This introduction offers the nonspecialist an overview of the Hebrew Bible/OT, along with some deuterocanonical literature, that highlights select theological and historical matters, deliberately setting these within a dialectic of universalism and particularism. In this respect, Novick has produced something other than the standard introduction, addressing very broad topics within these parameters both concisely and accessibly. The tone of his prose is inviting, even ruminating at times, bespeaking its genesis in the classroom. Footnotes are few, and each chapter begins with suggested primary readings and then ends with questions for further reflection and a brief bibliography.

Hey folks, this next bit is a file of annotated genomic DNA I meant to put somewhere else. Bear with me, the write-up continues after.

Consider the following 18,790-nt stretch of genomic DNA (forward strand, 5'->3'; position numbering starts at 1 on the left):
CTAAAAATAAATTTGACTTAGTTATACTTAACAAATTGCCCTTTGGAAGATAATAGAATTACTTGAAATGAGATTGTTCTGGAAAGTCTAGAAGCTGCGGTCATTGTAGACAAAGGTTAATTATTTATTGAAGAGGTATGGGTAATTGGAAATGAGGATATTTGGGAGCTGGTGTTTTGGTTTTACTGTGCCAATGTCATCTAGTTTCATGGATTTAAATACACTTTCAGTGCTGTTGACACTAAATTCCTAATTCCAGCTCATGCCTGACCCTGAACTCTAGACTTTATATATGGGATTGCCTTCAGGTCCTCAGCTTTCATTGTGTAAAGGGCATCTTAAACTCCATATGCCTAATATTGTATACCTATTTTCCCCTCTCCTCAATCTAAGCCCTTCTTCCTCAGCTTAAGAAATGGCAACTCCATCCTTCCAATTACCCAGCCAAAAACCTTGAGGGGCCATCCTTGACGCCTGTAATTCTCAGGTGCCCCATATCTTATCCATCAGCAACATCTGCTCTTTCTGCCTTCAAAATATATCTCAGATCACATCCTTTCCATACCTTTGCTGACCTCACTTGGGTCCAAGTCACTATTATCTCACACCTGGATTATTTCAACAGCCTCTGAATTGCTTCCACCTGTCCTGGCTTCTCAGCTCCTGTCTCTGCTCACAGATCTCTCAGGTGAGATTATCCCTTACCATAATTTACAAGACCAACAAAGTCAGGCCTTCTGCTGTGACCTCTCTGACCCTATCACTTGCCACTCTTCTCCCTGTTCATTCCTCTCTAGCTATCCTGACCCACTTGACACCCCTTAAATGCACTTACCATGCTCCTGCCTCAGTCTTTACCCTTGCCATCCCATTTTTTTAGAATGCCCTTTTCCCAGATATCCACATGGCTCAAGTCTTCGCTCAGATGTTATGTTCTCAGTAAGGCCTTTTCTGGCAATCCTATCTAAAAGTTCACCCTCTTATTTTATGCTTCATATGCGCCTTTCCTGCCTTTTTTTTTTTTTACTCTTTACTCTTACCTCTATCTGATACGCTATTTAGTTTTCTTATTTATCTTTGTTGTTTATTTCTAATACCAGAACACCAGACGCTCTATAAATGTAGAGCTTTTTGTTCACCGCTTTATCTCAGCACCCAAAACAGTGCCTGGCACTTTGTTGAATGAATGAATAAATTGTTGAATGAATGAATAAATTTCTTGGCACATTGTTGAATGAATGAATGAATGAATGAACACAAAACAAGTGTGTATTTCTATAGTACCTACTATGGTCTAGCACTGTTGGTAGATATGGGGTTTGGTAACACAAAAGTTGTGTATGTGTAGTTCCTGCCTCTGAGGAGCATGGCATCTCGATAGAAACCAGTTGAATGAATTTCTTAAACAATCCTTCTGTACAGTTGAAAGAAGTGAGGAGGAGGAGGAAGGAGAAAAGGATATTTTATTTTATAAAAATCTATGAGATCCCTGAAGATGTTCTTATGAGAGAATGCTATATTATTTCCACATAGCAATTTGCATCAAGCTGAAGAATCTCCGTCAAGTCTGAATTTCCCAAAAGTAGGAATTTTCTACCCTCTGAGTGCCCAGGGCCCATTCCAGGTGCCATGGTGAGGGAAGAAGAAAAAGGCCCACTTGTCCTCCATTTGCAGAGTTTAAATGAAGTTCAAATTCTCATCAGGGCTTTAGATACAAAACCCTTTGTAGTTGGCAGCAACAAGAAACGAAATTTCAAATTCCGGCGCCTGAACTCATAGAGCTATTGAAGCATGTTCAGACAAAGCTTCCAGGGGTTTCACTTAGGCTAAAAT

Novick introduces his book with two concerns that characterize and direct the rest of his discussion. First, Novick is fascinated with the interplay between particularism and universalism. He wishes to push against the simplistic notion that the OT is particularist and concerned only with the fate of Israel, while the NT is universalist in...

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